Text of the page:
Sen. Charles Schumer and two Long Island families vowed Sunday to fight the federal Department of Transportation's delays in enforcing a 2008 law requiring all new cars to come with lifesaving rearview cameras installed.
"This law was signed by President Bush," Schumer (D-N.Y.) said with the two families of children struck by cars backing up standing at his side at a Manhattan news conference. "This should have been done in 2011. We're going to push hard and stop the DOT from throwing up roadblocks."
The DOT recently announced it needs until 2015 to further investigate enforcement of the new automaker requirement.
Every week, 50 children are injured, two fatally, by back-over crashes, according to supporters of the Cameron Gulbransen Kids and Cars Transportation Safety Act, which was passed and signed into law in 2008. They say 44 of those killed each year in back-over crashes are younger than 5.
For nine years, Adriann Raschdorf-Nelson and her husband, Bill Nelson, have been going to Washington to advocate for the law, and now say they will keep fighting for its enforcement.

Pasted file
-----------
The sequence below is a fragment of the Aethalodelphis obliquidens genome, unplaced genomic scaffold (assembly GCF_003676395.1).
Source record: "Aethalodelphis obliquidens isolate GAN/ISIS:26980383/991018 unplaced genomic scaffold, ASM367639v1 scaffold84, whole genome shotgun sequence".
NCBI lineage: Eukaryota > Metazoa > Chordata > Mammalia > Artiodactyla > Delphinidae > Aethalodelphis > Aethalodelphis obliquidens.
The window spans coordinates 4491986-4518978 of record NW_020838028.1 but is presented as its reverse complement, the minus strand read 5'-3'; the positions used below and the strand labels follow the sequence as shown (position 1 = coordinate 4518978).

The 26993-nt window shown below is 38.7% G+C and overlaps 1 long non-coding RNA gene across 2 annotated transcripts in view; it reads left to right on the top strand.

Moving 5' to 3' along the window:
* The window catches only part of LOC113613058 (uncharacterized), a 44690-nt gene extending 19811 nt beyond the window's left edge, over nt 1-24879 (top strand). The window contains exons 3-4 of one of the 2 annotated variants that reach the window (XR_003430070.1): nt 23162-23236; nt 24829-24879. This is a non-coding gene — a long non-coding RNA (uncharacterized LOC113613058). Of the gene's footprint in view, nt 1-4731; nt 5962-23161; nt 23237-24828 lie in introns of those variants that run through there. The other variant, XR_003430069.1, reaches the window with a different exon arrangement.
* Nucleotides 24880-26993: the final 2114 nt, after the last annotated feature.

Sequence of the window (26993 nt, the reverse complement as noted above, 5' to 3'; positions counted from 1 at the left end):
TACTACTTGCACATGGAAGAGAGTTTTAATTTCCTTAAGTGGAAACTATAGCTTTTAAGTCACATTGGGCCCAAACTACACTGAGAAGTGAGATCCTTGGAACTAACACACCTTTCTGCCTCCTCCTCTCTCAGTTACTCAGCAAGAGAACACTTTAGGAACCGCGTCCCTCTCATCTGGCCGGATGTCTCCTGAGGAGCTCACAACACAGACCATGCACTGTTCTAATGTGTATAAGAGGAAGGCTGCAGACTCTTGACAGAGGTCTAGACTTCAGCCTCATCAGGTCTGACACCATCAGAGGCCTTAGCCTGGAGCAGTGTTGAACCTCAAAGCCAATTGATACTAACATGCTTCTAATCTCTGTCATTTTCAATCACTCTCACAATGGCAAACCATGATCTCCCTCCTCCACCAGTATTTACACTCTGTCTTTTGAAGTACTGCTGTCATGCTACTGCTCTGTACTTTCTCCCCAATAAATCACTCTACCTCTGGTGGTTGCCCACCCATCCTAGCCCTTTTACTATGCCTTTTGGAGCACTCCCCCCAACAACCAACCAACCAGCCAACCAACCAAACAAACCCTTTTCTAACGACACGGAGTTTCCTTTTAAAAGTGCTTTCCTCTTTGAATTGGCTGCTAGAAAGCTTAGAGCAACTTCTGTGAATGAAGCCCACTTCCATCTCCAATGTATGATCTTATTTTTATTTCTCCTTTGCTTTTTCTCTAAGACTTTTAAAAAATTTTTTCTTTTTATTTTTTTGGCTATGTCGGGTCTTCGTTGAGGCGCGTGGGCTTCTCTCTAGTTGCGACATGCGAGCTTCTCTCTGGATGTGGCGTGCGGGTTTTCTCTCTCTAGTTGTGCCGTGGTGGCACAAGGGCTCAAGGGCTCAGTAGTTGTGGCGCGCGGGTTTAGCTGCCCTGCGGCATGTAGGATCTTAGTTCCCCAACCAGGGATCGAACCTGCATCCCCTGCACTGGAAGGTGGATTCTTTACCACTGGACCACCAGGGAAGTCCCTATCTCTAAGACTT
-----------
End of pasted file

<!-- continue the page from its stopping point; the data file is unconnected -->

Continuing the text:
The Dix Hills couple lost their 16-month-old son Alec when his grandfather accidentally backed over the toddler while pulling out of the family's driveway.
"This is an emotional day for us," the boy's father said. "Alec would be 10. For the last nine years we have been talking to people, going to Washington. And these delays have to stop before more kids get hurt."
Nelson said some of "the resistance to enforce the law has to come from the auto manufacturers. Rearview cameras should be a standard safety feature like air bags.
"Can anyone imagine not having an air bag in their car?" he asked.
"I also think that some people want to blame the parents and believe that this could not happen to them. But every parent has lost track of their child -- it only takes a second," he said.
Manhasset mother Susan Auriemma accidentally backed over her 3-year-old daughter Kate when the child ran onto the family's driveway in 2005.
"I heard a scream and it sounded like kids playing, but then I remembered what happened to Dr. Gulbransen and knew the same thing had just happened to me. If I would have kept going not knowing that these things could happen, my daughter would have not recovered."
In 2002, Dr. Greg Gulbransen, a Syosset pediatrician, backed over his 2-year-old son Cameron, killing him. The safety law is named after his son.
"These are painful stories," Schumer said. "It turns out that one of the most dangerous places for a child is the family driveway. Auto manufacturers can shine a light on this blind spot so that no one has to go through this horrible ordeal."